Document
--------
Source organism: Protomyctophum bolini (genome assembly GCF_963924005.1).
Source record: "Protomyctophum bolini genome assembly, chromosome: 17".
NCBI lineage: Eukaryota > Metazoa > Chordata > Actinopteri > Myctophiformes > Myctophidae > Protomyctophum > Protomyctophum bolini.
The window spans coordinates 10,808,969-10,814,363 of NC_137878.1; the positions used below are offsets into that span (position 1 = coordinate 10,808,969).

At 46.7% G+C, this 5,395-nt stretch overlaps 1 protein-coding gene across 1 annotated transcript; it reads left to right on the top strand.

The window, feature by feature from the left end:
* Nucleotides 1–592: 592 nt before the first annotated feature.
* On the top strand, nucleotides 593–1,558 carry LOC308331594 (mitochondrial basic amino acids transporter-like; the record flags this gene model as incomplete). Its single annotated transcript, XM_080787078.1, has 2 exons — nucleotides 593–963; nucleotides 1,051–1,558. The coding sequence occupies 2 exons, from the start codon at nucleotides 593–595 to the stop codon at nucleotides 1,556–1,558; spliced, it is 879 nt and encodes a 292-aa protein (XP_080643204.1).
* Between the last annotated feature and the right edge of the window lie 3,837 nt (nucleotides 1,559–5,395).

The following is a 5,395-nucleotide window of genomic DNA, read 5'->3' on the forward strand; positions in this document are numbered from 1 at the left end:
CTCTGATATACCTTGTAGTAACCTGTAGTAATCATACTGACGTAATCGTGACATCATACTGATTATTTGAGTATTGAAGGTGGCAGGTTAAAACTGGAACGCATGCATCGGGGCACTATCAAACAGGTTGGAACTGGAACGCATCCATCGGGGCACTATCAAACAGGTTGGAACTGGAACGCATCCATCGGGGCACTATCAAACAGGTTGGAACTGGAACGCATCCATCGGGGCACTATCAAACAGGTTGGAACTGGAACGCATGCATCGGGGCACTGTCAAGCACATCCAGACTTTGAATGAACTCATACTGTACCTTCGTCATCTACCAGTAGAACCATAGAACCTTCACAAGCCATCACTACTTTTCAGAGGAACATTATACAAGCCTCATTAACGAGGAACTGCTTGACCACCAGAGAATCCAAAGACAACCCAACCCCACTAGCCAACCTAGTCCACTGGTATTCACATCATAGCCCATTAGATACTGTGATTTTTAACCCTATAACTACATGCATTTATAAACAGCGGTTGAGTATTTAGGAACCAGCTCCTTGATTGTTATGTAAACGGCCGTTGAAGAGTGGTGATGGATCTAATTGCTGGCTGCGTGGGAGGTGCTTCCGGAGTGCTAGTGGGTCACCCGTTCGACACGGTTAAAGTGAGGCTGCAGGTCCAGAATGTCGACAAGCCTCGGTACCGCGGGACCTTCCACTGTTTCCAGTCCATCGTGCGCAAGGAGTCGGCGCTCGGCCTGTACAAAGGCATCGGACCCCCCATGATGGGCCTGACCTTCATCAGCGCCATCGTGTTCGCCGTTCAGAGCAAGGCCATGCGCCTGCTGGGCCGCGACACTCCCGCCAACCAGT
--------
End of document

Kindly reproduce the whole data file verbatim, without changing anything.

Source organism: Protomyctophum bolini (genome assembly GCF_963924005.1).
Source record: "Protomyctophum bolini genome assembly, chromosome: 17".
NCBI lineage: Eukaryota > Metazoa > Chordata > Actinopteri > Myctophiformes > Myctophidae > Protomyctophum > Protomyctophum bolini.
The window spans coordinates 10,808,969-10,814,363 of NC_137878.1; the positions used below are offsets into that span (position 1 = coordinate 10,808,969).

At 46.7% G+C, this 5,395-nt stretch overlaps 1 protein-coding gene across 1 annotated transcript; it reads left to right on the top strand.

The window, feature by feature from the left end:
* Nucleotides 1–592: 592 nt before the first annotated feature.
* On the top strand, nucleotides 593–1,558 carry LOC308331594 (mitochondrial basic amino acids transporter-like; the record flags this gene model as incomplete). Its single annotated transcript, XM_080787078.1, has 2 exons — nucleotides 593–963; nucleotides 1,051–1,558. The coding sequence occupies 2 exons, from the start codon at nucleotides 593–595 to the stop codon at nucleotides 1,556–1,558; spliced, it is 879 nt and encodes a 292-aa protein (XP_080643204.1).
* Between the last annotated feature and the right edge of the window lie 3,837 nt (nucleotides 1,559–5,395).

The following is a 5,395-nucleotide window of genomic DNA, read 5'->3' on the forward strand; positions in this document are numbered from 1 at the left end:
CTCTGATATACCTTGTAGTAACCTGTAGTAATCATACTGACGTAATCGTGACATCATACTGATTATTTGAGTATTGAAGGTGGCAGGTTAAAACTGGAACGCATGCATCGGGGCACTATCAAACAGGTTGGAACTGGAACGCATCCATCGGGGCACTATCAAACAGGTTGGAACTGGAACGCATCCATCGGGGCACTATCAAACAGGTTGGAACTGGAACGCATCCATCGGGGCACTATCAAACAGGTTGGAACTGGAACGCATGCATCGGGGCACTGTCAAGCACATCCAGACTTTGAATGAACTCATACTGTACCTTCGTCATCTACCAGTAGAACCATAGAACCTTCACAAGCCATCACTACTTTTCAGAGGAACATTATACAAGCCTCATTAACGAGGAACTGCTTGACCACCAGAGAATCCAAAGACAACCCAACCCCACTAGCCAACCTAGTCCACTGGTATTCACATCATAGCCCATTAGATACTGTGATTTTTAACCCTATAACTACATGCATTTATAAACAGCGGTTGAGTATTTAGGAACCAGCTCCTTGATTGTTATGTAAACGGCCGTTGAAGAGTGGTGATGGATCTAATTGCTGGCTGCGTGGGAGGTGCTTCCGGAGTGCTAGTGGGTCACCCGTTCGACACGGTTAAAGTGAGGCTGCAGGTCCAGAATGTCGACAAGCCTCGGTACCGCGGGACCTTCCACTGTTTCCAGTCCATCGTGCGCAAGGAGTCGGCGCTCGGCCTGTACAAAGGCATCGGACCCCCCATGATGGGCCTGACCTTCATCAGCGCCATCGTGTTCGCCGTTCAGAGCAAGGCCATGCGCCTGCTGGGCCGCGACACTCCCGCCAACCAGT